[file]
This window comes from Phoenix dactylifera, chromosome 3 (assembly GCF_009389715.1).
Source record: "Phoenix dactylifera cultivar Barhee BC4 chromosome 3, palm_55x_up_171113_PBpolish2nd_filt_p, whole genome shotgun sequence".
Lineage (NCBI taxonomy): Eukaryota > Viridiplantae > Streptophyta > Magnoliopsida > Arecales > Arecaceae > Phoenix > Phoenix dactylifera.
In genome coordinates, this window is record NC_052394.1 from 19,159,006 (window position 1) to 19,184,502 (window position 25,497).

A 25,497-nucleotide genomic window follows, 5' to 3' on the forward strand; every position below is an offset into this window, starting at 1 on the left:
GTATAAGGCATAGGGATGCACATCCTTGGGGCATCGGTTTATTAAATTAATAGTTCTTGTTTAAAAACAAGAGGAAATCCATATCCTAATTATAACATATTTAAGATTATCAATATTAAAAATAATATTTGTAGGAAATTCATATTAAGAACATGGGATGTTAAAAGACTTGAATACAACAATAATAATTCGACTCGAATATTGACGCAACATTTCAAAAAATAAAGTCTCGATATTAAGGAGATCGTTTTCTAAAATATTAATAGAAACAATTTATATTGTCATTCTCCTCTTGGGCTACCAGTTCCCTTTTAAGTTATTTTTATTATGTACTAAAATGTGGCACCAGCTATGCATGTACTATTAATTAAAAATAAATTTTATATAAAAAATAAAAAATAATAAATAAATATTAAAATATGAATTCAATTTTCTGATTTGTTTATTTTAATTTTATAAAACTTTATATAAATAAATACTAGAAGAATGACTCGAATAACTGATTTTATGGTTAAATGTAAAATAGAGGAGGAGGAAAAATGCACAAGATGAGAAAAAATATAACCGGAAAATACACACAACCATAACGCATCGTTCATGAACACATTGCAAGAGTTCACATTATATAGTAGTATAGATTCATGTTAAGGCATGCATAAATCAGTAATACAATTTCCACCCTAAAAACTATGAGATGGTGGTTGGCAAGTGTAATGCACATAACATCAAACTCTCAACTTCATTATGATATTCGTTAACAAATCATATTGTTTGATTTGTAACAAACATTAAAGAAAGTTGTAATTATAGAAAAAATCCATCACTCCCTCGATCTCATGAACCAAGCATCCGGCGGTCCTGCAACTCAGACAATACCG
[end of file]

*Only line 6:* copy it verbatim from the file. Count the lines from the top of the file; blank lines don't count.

GTATAAGGCATAGGGATGCACATCCTTGGGGCATCGGTTTATTAAATTAATAGTTCTTGTTTAAAAACAAGAGGAAATCCATATCCTAATTATAACATATTTAAGATTATCAATATTAAAAATAATATTTGTAGGAAATTCATATTAAGAACATGGGATGTTAAAAGACTTGAATACAACAATAATAATTCGACTCGAATATTGACGCAACATTTCAAAAAATAAAGTCTCGATATTAAGGAGATCGTTTTCTAAAATATTAATAGAAACAATTTATATTGTCATTCTCCTCTTGGGCTACCAGTTCCCTTTTAAGTTATTTTTATTATGTACTAAAATGTGGCACCAGCTATGCATGTACTATTAATTAAAAATAAATTTTATATAAAAAATAAAAAATAATAAATAAATATTAAAATATGAATTCAATTTTCTGATTTGTTTATTTTAATTTTATAAAACTTTATATAAATAAATACTAGAAGAATGACTCGAATAACTGATTTTATGGTTAAATGTAAAATAGAGGAGGAGGAAAAATGCACAAGATGAGAAAAAATATAACCGGAAAATACACACAACCATAACGCATCGTTCATGAACACATTGCAAGAGTTCACATTATATAGTAGTATAGATTCATGTTAAGGCATGCATAAATCAGTAATACAATTTCCACCCTAAAAACTATGAGATGGTGGTTGGCAAGTGTAATGCACATAACATCAAACTCTCAACTTCATTATGATATTCGTTAACAAATCATATTGTTTGATTTGTAACAAACATTAAAGAAAGTTGTAATTATAGAAAAAATCCATCACTCCCTCGATCTCATGAACCAAGCATCCGGCGGTCCTGCAACTCAGACAATACCG